A Virus Amid Violence: U.S. Efforts to Stop Ebola in a Conflict Zone
With the youth population in Africa projected to double to 1 billion by 2050, America’s military and development professionals have increasingly recognized that engaging youth is critical to peace and prosperity. The United States has a remarkable legacy of leveraging its development and diplomacy programs to drive economic growth and mitigate the conditions that make communities vulnerable to recruitment by extremist groups.
Representing more than 30,000 Veterans for Smart Power across the country, nearly 50 top leaders of the USGLC’s growing veteran’s initiative came together on Capitol Hill earlier this month as part of an ongoing effort to elevate U.S. diplomatic and development programs alongside a strong defense. From Vietnam veterans to active guard and reserve members, this diverse group of men and women spent a day speaking with lawmakers and sharing personal stories of their time in uniform to highlight how our national security is strengthened by our civilian-led tools.
As world leaders gather in New York for the 74th United Nations General Assembly, many made the trek down the street for the 2019 Concordia Summit, where they joined philanthropists, CEOs, and thought leaders from around the world. Amid talk of the Sustainable Development Goals and mounting global crises, USGLC’s President and CEO Liz Schrayer was there to moderate the panel “Building Economic Prosperity by Creating Shared Value.” How can a business tackle global problems and address the SDGs, while also creating value for its shareholders? In other words, how can a company do good while doing well?
As representatives from nearly 200 countries gather in New York for the United Nations General Assembly (UNGA), the development community will be watching closely to see where global development ranks in a world of competing priorities. This year, the Sustainable Development Goals (SDGs) – 17 ambitious targets UN member states have committed to reaching by 2030 – will take center stage more than once, giving SDG watchers plenty to look out for over the coming week.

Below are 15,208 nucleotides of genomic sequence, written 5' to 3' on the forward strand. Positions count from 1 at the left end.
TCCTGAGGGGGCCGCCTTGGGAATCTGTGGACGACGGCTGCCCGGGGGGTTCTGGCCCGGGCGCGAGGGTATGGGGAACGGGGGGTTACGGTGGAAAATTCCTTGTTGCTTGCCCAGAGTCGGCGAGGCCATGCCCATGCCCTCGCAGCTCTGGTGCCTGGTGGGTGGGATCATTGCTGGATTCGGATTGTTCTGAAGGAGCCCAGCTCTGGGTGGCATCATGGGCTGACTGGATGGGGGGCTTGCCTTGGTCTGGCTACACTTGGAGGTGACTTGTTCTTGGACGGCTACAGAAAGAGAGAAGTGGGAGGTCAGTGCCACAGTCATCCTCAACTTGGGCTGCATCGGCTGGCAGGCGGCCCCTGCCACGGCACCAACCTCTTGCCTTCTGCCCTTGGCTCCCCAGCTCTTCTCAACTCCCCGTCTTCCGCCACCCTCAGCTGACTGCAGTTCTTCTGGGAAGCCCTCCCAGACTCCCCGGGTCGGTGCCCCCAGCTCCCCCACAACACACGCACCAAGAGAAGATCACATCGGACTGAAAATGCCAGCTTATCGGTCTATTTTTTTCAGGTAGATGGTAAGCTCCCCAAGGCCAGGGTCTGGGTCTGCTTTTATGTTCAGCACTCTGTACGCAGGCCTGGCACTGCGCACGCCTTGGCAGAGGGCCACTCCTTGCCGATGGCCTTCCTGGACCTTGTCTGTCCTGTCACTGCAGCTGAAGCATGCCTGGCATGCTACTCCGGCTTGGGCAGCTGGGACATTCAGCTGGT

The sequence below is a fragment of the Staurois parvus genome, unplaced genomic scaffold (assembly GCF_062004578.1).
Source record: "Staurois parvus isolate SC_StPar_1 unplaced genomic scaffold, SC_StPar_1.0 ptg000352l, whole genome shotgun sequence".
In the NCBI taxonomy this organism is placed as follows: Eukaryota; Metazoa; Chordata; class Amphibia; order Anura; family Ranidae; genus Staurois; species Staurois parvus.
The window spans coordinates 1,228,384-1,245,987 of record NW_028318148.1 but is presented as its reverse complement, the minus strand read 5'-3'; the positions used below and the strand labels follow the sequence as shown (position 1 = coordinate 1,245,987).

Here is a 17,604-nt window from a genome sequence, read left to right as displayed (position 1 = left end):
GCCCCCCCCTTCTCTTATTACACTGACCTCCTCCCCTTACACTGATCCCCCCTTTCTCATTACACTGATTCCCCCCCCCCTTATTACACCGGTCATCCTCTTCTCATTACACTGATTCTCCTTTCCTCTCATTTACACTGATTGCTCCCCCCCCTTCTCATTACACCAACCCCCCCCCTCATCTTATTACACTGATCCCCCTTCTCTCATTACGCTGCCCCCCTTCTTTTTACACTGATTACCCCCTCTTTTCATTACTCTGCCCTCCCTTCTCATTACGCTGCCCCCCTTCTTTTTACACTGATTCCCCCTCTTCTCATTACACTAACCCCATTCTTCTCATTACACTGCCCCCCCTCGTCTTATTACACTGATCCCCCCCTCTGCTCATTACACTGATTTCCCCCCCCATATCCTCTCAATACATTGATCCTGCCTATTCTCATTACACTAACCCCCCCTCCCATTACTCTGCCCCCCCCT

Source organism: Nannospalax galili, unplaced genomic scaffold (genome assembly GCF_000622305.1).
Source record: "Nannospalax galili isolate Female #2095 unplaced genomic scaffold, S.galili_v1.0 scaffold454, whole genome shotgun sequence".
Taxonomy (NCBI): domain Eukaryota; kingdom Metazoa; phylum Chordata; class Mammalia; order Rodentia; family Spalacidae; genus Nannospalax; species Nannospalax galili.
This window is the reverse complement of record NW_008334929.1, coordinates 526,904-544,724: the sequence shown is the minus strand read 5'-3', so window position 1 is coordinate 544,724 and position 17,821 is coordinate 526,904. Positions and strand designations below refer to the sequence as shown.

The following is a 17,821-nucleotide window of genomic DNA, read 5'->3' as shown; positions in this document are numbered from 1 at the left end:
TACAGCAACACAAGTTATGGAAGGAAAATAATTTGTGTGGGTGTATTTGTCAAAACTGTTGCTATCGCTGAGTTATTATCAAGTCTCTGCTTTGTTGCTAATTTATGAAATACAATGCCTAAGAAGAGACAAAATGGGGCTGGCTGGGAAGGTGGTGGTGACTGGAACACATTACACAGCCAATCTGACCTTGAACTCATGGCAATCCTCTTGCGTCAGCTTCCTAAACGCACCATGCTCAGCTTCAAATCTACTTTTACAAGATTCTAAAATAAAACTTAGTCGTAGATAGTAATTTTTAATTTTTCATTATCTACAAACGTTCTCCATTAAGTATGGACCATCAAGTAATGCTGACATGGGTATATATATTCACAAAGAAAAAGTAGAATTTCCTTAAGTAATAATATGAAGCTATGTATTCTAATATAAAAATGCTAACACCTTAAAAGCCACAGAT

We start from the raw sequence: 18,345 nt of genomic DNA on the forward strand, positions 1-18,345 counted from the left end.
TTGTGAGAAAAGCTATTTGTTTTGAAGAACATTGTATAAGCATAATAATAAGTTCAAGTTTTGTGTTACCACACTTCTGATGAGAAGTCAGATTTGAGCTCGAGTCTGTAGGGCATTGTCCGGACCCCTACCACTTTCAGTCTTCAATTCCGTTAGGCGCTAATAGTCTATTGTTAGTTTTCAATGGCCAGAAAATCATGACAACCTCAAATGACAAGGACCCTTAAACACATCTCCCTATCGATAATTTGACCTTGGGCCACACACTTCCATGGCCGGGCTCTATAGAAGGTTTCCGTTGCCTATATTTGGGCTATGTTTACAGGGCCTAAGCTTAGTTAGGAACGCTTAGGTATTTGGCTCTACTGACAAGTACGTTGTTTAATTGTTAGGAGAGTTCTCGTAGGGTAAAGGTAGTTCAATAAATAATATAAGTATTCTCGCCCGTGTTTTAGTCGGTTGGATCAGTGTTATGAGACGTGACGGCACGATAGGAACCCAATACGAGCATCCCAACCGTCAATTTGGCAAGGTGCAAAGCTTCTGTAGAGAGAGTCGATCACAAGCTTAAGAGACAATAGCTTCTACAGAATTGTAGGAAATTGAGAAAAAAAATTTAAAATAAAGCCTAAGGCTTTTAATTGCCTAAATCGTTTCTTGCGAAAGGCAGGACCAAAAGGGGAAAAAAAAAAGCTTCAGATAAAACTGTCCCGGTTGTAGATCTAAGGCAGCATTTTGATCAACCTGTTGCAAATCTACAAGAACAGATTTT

Nearly thirty years after the fall of the Berlin Wall, the state of democracy in the world remains a mixed picture of both progress and decline. But investments in diplomacy and development by the U.S. and new leadership in developing democracies provides fresh potential in addressing corruption.
Gangs present a vexing challenge for urban communities throughout the Northern Triangle countries of Guatemala, Honduras, and El Salvador – and the municipality of Escuintla in south-central Guatemala is no different. That’s why Tetra Tech is on the ground in Guatemala, implementing the U.S. Agency for International Development (USAID) Urban Municipal Governance (UMG) project to prevent crime and protect vulnerable youth.
While global leadership on climate change will require multi-faceted policy solutions, there is consensus that extreme weather and disruption from drought, flooding, and conflicts over natural resources disproportionately affect the developing...
Since 2013, the U.S. Agency for International Development (USAID) has worked in Myanmar to support the country’s democratic development. A cornerstone, decade-long, project is USAID’s promoting the Rule of Law in Myanmar project (PRLM), currently implemented by international development firm Chemonics International and formerly implemented by Tetra Tech. To date, the PRLM project has overseen a variety of programs – ranging from creating Myanmar’s first independent lawyer’s association to piloting and expanding an electronic court case management system.
In September 2016, Global Communities began partnering with the U.S. Agency for International Development (USAID) on Nuestra Salud (“Our Health”), a three-year program to stem the spread of the virus in Honduras, where there were about 36,000 cases of Zika at the time. With help from the program, volunteers are taking on roles as community leaders to educate younger Hondurans about the dangers of mosquito-borne Zika, which can cause serious birth defects if contracted by pregnant women.
Americans take their private property seriously, so it came as a surprise that I could simply walk into a stranger’s wheat field in rural Kansas with a yard stick, measure a stalk of wheat, and check for bugs or disease. And yet I did this— over and over— across the state for about a week in May, assessing wheat quality and estimating crop yields as part of the Wheat Quality Council’s Annual Hard Winter Wheat Tour.